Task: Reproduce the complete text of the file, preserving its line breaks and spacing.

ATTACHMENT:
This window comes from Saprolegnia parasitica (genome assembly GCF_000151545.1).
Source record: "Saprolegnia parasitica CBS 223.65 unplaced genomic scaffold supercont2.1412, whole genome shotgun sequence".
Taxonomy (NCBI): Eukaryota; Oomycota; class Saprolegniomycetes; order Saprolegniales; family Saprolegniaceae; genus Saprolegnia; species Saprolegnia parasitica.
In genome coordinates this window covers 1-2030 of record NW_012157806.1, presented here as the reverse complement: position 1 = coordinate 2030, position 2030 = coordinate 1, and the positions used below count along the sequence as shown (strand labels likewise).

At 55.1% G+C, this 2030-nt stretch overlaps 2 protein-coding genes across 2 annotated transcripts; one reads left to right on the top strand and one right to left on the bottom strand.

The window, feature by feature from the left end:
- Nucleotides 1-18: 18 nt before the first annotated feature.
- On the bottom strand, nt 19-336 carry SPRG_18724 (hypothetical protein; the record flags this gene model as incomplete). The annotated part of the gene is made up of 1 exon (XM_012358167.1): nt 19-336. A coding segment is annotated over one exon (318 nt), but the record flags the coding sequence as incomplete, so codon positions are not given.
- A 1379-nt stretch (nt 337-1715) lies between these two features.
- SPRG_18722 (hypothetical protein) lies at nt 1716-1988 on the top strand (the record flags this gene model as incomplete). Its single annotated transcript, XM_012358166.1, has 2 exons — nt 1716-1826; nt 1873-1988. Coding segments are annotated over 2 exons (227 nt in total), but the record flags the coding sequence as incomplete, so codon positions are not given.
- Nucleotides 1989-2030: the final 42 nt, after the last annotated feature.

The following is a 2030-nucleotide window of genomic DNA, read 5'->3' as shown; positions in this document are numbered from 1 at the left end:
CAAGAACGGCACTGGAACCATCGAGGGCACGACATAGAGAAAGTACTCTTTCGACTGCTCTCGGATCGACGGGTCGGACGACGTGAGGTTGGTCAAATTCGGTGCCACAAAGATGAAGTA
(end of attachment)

This window comes from Saprolegnia parasitica (genome assembly GCF_000151545.1).
Source record: "Saprolegnia parasitica CBS 223.65 unplaced genomic scaffold supercont2.1412, whole genome shotgun sequence".
Taxonomy (NCBI): Eukaryota; Oomycota; class Saprolegniomycetes; order Saprolegniales; family Saprolegniaceae; genus Saprolegnia; species Saprolegnia parasitica.
In genome coordinates this window covers 1-2030 of record NW_012157806.1, presented here as the reverse complement: position 1 = coordinate 2030, position 2030 = coordinate 1, and the positions used below count along the sequence as shown (strand labels likewise).

At 55.1% G+C, this 2030-nt stretch overlaps 2 protein-coding genes across 2 annotated transcripts; one reads left to right on the top strand and one right to left on the bottom strand.

The window, feature by feature from the left end:
- Nucleotides 1-18: 18 nt before the first annotated feature.
- On the bottom strand, nt 19-336 carry SPRG_18724 (hypothetical protein; the record flags this gene model as incomplete). The annotated part of the gene is made up of 1 exon (XM_012358167.1): nt 19-336. A coding segment is annotated over one exon (318 nt), but the record flags the coding sequence as incomplete, so codon positions are not given.
- A 1379-nt stretch (nt 337-1715) lies between these two features.
- SPRG_18722 (hypothetical protein) lies at nt 1716-1988 on the top strand (the record flags this gene model as incomplete). Its single annotated transcript, XM_012358166.1, has 2 exons — nt 1716-1826; nt 1873-1988. Coding segments are annotated over 2 exons (227 nt in total), but the record flags the coding sequence as incomplete, so codon positions are not given.
- Nucleotides 1989-2030: the final 42 nt, after the last annotated feature.

The following is a 2030-nucleotide window of genomic DNA, read 5'->3' as shown; positions in this document are numbered from 1 at the left end:
CAAGAACGGCACTGGAACCATCGAGGGCACGACATAGAGAAAGTACTCTTTCGACTGCTCTCGGATCGACGGGTCGGACGACGTGAGGTTGGTCAAATTCGGTGCCACAAAGATGAAGTA